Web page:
The majority of La Liga clubs might well have been casting envious eyes in the direction of the English Premier League recently.
You could almost hear the collective sigh in Spain as Chief Executive of the EPL Richard Scudamore announced a bumper £5.1billion TV deal for his member clubs.
A not insignificant amount that will be distributed evenly to the 20 clubs in the division, before bonus payments are made.
One more year
Contrast that with the situation in Spain where both Real Madrid and Barcelona devour the lion’s share of TV revenue, leaving the rest to feed on scraps.
The situation arises of course because, to this point, Spanish clubs have been free to negotiate their own TV deals.
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Barcelona for example have just signed off on a one-year deal with Telefonica. The telecoms giant take over from Mediapro to screen all Barca matches from the start of next season until the beginning of the 2016/17 campaign when, finally, La Liga and the Spanish government have pledged to introduce measures for a collective bargaining process for its members.
Champions Atletico earned less than Barca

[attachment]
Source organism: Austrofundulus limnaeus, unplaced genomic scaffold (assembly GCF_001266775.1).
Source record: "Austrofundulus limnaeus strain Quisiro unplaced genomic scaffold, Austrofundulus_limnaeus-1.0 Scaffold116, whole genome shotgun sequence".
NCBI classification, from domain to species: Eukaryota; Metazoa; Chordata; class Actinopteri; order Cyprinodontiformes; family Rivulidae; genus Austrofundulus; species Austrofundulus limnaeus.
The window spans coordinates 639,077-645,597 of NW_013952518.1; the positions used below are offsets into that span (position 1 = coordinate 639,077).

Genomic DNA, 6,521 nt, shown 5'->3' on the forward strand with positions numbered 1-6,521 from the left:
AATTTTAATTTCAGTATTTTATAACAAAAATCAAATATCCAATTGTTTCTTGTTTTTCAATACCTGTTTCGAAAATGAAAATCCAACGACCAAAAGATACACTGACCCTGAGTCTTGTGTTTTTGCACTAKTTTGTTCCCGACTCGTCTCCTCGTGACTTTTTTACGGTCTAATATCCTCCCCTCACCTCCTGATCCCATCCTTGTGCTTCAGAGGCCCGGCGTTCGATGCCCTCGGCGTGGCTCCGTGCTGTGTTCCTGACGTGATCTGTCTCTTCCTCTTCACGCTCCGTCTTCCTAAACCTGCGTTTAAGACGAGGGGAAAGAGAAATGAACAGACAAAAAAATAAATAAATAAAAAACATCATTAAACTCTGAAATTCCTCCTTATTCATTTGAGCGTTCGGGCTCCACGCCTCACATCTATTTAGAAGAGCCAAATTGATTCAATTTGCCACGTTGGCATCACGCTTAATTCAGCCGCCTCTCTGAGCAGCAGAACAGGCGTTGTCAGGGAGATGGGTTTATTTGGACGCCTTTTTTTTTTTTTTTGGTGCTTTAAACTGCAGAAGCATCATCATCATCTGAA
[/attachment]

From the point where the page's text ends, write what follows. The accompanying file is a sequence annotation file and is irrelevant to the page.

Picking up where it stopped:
It’s not before time either as there has been the very real threat of strike action by some clubs for a while now. When the bottom clubs in the league are earning a paltry €18 million or so per season, compared to approximately €140 million for Real and Barca, you can easily understand their ire.
How is it even possible for Atletico Madrid, the La Liga champions, to earn in the region of €100 million-per-season less than sides that finished below them.
The worldwide pull of Los Blancos and La Blaugrana is acknowledged but with the lack of a level playing field becoming increasingly evident, La Liga is becoming decreasingly relevant as a product.
I’ll go as far to suggest that it’s becoming a turn off for many connoisseurs.
Clearly therefore, this new way of working is likely to benefit all concerned and thus the product globally.
Real Madrid not keen
Not that the agreement of both Barca and Madrid will be easily forthcoming. Both Florentino Perez and Josep Maria Bartomeu have, at various stages, expressed indifference toward the proposed changes.
Of the two, Barcelona seem the more amenable to negotiate, but even they acknowledge that signings such as Neymar and Luis Suarez may be a thing of the past if the wealth is spread more evenly.
It’s a moot point.
If the resolutions are not passed into law and the cash not shared more equitably, then soon enough the dissolution of once-proud clubs such as Parma will become commonplace in Spain.
No teams = no La Liga, and nobody wants that to happen.
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